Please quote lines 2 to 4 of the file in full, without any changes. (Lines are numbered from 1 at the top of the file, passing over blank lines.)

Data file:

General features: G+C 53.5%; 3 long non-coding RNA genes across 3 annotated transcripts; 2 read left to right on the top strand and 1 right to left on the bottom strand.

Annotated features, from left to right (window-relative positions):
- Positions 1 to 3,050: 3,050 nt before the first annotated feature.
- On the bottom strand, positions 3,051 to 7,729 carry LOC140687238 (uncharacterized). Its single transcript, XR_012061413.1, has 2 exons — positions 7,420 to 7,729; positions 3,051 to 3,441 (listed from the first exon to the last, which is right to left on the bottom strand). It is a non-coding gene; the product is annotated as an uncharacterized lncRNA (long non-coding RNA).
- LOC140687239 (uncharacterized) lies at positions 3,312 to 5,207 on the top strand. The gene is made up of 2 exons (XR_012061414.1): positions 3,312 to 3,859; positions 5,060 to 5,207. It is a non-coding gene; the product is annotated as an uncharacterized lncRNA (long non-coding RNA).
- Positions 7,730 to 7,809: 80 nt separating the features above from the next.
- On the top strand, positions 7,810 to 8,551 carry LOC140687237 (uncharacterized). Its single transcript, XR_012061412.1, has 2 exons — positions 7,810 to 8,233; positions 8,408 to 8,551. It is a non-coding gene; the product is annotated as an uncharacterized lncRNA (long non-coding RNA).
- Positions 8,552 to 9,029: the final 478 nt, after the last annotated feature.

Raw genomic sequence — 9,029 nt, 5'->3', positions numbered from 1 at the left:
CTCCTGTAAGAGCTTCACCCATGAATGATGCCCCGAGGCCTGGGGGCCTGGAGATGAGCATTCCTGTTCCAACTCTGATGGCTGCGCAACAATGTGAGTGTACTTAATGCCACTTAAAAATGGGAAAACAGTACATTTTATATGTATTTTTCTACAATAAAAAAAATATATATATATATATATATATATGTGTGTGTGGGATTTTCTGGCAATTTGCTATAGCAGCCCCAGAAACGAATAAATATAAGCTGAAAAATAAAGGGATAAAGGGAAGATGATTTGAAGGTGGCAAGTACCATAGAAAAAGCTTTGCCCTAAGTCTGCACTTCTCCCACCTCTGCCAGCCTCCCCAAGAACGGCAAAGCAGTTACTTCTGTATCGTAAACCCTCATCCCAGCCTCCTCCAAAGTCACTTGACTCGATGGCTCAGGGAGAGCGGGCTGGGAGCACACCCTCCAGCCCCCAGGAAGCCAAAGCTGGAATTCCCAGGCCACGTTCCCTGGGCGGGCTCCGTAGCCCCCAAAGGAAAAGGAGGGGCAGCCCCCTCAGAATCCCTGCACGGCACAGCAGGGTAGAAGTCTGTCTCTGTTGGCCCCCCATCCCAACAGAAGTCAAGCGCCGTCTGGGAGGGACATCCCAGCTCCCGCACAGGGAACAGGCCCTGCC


Annotated features, from left to right (window-relative positions):
- Positions 1 to 3,050: 3,050 nt before the first annotated feature.
- On the bottom strand, positions 3,051 to 7,729 carry LOC140687238 (uncharacterized). Its single transcript, XR_012061413.1, has 2 exons — positions 7,420 to 7,729; positions 3,051 to 3,441 (listed from the first exon to the last, which is right to left on the bottom strand). It is a non-coding gene; the product is annotated as an uncharacterized lncRNA (long non-coding RNA).